WASHINGTON (Reuters) - The United States should set a goal of doubling exports over the next five years, a U.S. business group urged President Barack Obama ahead of a White House jobs forum Thursday.
“Ninety-five percent of the potential consumers of American goods and services live outside the United States,” the U.S. Chamber of Commerce said in an open letter to Obama.
“We can create millions of good American jobs by pursuing the achievable goal of doubling our exports to those consumers in five years, and then doing it again,” the group said.
The United States is on track to export about $1.5 trillion worth of goods and services this year, down sharply from a record $1.83 trillion in 2008 as a result of the global financial crisis which caused a collapse in trade.
On a monthly basis, exports have rebounded from a low of $121 billion in April to $132 billion in September.
But that’s well below the record of $164 billion set in July 2008 under former President George W. Bush, whom Democrats frequently accused of disastrous trade policies because the U.S. trade deficit expanded hugely during his tenure.
Obama and other top administration officials have stressed the need for the United States to export more to put it on a path to more sustainable economic growth.
But “they haven’t embraced any goals ... We’re going to continue making the case for a specific goal because we think it has a galvanizing effect,” John Murphy, a vice president at the U.S. Chamber of Commerce, told Reuters.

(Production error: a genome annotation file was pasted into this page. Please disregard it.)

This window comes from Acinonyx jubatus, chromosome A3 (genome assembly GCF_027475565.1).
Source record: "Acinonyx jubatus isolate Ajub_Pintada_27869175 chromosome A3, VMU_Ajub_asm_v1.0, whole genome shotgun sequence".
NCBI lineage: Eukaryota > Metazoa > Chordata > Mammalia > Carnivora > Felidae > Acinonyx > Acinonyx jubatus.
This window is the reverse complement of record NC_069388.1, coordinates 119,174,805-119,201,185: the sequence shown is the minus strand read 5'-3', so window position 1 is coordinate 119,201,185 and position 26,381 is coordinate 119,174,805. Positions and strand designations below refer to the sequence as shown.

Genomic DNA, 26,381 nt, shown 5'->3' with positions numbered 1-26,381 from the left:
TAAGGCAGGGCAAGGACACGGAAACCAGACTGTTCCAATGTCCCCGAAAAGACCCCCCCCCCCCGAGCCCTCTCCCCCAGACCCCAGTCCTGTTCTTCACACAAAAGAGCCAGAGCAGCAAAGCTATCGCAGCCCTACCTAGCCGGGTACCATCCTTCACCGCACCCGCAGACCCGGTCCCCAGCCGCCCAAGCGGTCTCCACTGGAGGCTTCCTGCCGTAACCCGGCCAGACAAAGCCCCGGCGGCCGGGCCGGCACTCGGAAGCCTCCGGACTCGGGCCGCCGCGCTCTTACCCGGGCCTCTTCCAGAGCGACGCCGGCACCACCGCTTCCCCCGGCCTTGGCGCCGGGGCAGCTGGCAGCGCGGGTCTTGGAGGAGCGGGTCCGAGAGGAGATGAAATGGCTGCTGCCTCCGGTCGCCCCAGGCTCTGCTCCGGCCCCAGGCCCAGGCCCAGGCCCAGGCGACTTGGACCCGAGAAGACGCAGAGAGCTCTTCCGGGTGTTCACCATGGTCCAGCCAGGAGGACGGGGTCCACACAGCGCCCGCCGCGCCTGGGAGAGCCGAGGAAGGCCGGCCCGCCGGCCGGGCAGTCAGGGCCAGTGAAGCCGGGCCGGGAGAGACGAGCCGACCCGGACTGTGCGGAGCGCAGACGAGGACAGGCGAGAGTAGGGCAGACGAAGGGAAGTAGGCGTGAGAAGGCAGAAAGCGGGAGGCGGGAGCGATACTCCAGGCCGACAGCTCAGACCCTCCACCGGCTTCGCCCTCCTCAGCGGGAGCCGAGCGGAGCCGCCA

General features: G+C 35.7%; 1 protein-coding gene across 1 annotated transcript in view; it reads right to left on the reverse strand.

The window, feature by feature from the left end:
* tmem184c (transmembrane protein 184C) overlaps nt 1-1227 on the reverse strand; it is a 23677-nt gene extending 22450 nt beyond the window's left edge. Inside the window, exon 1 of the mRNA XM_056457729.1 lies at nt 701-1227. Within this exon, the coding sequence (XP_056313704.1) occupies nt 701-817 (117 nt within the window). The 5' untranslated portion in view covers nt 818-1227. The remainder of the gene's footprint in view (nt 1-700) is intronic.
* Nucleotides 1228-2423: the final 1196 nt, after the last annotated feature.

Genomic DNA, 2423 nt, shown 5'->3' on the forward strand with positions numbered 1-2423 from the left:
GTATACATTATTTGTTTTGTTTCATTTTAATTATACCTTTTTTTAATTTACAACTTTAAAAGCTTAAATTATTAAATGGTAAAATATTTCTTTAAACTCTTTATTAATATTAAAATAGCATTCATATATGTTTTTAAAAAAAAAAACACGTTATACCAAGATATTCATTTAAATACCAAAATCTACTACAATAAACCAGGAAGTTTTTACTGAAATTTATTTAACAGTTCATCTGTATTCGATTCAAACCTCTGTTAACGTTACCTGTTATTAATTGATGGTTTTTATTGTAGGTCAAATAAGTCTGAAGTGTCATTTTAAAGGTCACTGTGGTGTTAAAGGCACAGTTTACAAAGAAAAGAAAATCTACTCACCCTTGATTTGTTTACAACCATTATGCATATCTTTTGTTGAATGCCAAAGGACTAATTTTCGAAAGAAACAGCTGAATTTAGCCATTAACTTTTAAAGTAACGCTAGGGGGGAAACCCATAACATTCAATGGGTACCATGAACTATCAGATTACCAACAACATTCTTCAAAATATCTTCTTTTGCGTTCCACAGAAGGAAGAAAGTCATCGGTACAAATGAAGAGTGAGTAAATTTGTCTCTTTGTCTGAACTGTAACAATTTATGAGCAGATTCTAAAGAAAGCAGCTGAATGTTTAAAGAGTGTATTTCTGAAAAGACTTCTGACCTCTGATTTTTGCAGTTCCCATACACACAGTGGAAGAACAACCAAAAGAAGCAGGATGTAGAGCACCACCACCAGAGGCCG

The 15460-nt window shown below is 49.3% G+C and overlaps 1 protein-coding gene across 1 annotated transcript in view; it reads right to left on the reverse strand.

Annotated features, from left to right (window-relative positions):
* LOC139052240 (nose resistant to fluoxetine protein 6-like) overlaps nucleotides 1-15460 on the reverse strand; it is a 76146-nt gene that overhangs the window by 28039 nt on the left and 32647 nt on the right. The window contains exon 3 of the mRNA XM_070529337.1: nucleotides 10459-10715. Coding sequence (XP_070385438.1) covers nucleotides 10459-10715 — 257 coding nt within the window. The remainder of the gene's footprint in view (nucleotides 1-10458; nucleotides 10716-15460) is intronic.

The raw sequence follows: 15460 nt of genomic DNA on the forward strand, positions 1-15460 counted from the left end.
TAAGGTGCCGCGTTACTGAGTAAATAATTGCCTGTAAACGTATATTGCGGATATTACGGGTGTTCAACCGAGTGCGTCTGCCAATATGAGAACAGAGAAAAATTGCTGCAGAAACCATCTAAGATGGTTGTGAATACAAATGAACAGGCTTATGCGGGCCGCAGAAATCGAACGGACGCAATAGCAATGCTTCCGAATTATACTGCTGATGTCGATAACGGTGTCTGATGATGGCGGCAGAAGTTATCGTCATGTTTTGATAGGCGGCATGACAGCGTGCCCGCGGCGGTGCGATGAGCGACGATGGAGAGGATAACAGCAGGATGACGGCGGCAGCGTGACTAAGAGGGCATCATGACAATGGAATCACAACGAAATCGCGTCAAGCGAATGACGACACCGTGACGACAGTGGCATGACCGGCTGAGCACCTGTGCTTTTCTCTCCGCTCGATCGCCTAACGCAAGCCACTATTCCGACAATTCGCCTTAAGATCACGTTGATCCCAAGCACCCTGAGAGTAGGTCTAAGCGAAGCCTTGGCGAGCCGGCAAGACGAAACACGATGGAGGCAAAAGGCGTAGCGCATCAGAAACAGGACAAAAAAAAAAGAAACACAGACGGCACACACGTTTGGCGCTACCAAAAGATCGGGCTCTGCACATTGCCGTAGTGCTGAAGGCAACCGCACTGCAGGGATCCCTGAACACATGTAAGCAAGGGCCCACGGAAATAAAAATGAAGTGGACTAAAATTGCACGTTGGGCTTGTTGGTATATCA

The jobs forum with CEOs, labor leaders, small business owners and others will include a session on how the United States can “continue to take advantage of the rebound in global trade and how to change the tide from consumption driven to export driven growth,” the White House said.
In a separate letter Wednesday, Senator Charles Grassley urged Obama to make approval of free trade agreements with South Korea, Colombia and Panama negotiated by the Bush administration part of his agenda.
Those agreements have languished at the White House because of opposition from many congressional Democrats.
With Americans now saving more U.S. business rely more on exports to sustain and grow sales, Grassley said.
The Iowa Republican noted that exports account for less than 10 percent of U.S. economic output, but are a “double digit percentage of GDP for Canada, South Korea, Mexico, China, Russia, Japan and the European Union.”
“The point is, we have room for improvement, and that starts with seizing the opportunities at hand,” he said.
Reporting by Doug Palmer; Editing by Alan Elsner